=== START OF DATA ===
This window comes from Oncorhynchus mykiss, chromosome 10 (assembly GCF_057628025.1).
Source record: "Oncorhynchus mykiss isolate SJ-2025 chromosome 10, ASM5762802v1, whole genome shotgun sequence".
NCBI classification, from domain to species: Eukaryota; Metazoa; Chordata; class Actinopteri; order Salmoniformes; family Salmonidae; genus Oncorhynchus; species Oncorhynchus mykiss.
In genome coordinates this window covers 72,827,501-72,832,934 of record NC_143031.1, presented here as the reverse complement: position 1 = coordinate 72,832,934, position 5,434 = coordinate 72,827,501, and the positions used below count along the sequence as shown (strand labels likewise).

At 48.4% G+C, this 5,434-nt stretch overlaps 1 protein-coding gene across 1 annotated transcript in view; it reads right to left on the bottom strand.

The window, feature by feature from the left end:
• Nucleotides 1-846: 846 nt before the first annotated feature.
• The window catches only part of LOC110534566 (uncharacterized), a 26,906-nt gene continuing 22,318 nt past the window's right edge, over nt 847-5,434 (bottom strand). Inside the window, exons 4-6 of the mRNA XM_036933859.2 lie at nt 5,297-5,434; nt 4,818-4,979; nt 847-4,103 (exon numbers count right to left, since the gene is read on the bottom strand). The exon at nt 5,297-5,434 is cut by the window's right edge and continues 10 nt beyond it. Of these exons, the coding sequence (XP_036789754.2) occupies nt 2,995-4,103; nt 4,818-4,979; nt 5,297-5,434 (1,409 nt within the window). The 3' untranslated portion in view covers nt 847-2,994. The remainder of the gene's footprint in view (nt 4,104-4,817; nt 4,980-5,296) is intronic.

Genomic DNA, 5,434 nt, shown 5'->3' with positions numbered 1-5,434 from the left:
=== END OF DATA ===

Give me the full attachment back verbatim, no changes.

This window comes from Oncorhynchus mykiss, chromosome 10 (assembly GCF_057628025.1).
Source record: "Oncorhynchus mykiss isolate SJ-2025 chromosome 10, ASM5762802v1, whole genome shotgun sequence".
NCBI classification, from domain to species: Eukaryota; Metazoa; Chordata; class Actinopteri; order Salmoniformes; family Salmonidae; genus Oncorhynchus; species Oncorhynchus mykiss.
In genome coordinates this window covers 72,827,501-72,832,934 of record NC_143031.1, presented here as the reverse complement: position 1 = coordinate 72,832,934, position 5,434 = coordinate 72,827,501, and the positions used below count along the sequence as shown (strand labels likewise).

At 48.4% G+C, this 5,434-nt stretch overlaps 1 protein-coding gene across 1 annotated transcript in view; it reads right to left on the bottom strand.

The window, feature by feature from the left end:
• Nucleotides 1-846: 846 nt before the first annotated feature.
• The window catches only part of LOC110534566 (uncharacterized), a 26,906-nt gene continuing 22,318 nt past the window's right edge, over nt 847-5,434 (bottom strand). Inside the window, exons 4-6 of the mRNA XM_036933859.2 lie at nt 5,297-5,434; nt 4,818-4,979; nt 847-4,103 (exon numbers count right to left, since the gene is read on the bottom strand). The exon at nt 5,297-5,434 is cut by the window's right edge and continues 10 nt beyond it. Of these exons, the coding sequence (XP_036789754.2) occupies nt 2,995-4,103; nt 4,818-4,979; nt 5,297-5,434 (1,409 nt within the window). The 3' untranslated portion in view covers nt 847-2,994. The remainder of the gene's footprint in view (nt 4,104-4,817; nt 4,980-5,296) is intronic.

Genomic DNA, 5,434 nt, shown 5'->3' with positions numbered 1-5,434 from the left: